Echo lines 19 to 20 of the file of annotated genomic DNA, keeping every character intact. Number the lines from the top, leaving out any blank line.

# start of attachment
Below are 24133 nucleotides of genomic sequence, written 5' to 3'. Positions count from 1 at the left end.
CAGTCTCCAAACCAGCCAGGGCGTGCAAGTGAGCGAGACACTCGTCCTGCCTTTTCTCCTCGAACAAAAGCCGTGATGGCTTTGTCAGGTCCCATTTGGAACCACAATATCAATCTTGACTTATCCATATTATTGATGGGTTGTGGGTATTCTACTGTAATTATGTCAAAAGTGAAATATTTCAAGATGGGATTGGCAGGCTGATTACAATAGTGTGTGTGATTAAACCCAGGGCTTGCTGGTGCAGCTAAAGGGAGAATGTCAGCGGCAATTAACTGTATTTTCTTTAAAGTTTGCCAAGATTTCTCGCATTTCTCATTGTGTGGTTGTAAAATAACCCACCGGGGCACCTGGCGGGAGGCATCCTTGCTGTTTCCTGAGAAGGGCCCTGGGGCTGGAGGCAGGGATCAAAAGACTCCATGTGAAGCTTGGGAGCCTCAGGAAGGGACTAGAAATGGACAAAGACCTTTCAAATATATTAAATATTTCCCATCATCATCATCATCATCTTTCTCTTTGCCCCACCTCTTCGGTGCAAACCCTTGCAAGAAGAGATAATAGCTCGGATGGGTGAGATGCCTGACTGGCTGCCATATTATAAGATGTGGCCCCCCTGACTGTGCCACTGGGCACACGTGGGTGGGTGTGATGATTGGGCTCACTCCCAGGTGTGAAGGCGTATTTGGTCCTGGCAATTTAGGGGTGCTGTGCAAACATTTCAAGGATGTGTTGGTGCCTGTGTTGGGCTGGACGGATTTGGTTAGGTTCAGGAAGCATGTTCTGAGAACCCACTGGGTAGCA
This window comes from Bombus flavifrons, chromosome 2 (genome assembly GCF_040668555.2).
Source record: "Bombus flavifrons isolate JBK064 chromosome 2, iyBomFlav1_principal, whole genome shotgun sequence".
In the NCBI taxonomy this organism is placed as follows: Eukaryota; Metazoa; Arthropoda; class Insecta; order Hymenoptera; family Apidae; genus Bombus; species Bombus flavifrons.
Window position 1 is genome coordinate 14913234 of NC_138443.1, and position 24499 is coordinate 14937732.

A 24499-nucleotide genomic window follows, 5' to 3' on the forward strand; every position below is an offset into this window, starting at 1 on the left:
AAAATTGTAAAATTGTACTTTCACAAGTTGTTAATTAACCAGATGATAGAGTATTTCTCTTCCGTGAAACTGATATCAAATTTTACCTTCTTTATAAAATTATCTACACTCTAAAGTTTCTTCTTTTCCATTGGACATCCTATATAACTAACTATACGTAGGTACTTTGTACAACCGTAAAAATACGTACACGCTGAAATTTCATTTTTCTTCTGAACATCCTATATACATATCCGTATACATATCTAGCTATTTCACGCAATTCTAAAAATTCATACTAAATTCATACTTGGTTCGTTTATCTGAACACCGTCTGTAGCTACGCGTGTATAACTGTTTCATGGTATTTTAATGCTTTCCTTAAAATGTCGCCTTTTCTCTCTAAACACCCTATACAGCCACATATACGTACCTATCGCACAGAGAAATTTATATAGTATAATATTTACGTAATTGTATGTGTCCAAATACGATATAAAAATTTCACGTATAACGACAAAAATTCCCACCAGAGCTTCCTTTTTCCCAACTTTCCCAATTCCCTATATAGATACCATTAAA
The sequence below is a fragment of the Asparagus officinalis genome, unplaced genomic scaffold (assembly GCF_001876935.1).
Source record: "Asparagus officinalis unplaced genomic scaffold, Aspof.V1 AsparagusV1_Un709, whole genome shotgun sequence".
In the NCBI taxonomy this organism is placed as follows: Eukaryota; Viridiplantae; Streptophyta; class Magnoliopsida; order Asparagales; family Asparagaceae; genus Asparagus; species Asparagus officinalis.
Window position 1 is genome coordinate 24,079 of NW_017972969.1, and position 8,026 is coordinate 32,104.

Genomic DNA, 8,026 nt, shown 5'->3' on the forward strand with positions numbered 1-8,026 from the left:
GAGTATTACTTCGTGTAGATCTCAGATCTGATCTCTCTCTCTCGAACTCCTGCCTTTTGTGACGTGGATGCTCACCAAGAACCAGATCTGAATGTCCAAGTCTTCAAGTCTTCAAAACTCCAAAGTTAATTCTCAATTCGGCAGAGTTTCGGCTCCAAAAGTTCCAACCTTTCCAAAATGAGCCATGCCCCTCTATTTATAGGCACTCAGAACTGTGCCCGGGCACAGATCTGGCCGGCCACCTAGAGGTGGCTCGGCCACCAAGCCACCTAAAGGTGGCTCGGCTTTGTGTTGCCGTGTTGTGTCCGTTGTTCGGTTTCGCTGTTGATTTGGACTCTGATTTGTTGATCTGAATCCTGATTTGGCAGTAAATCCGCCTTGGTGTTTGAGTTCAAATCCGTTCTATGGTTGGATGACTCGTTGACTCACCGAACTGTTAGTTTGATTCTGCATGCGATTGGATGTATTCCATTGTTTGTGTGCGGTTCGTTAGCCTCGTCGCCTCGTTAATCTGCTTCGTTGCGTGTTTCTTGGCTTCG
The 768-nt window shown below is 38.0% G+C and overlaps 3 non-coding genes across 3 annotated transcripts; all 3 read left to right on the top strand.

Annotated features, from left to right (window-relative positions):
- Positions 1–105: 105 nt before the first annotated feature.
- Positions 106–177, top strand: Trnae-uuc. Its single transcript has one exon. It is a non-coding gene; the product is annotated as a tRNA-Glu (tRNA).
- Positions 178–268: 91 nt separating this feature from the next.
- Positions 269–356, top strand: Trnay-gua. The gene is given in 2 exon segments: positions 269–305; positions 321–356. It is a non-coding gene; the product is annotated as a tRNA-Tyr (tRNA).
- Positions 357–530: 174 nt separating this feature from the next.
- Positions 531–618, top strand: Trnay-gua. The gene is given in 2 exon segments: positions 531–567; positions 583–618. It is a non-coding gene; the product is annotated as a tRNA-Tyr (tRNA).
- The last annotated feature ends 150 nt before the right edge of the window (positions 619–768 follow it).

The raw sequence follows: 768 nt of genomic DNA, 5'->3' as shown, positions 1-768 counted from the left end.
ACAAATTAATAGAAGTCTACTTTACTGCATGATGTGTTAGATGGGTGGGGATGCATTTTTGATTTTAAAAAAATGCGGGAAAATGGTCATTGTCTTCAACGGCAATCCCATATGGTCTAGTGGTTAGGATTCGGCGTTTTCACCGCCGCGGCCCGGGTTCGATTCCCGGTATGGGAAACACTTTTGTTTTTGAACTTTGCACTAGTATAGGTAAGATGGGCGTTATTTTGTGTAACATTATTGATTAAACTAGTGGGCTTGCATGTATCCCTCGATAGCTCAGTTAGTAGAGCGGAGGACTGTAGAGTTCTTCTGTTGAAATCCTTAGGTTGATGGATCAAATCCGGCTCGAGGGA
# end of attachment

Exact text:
- Positions 178–268: 91 nt separating this feature from the next.
- Positions 269–356, top strand: Trnay-gua. The gene is given in 2 exon segments: positions 269–305; positions 321–356. It is a non-coding gene; the product is annotated as a tRNA-Tyr (tRNA).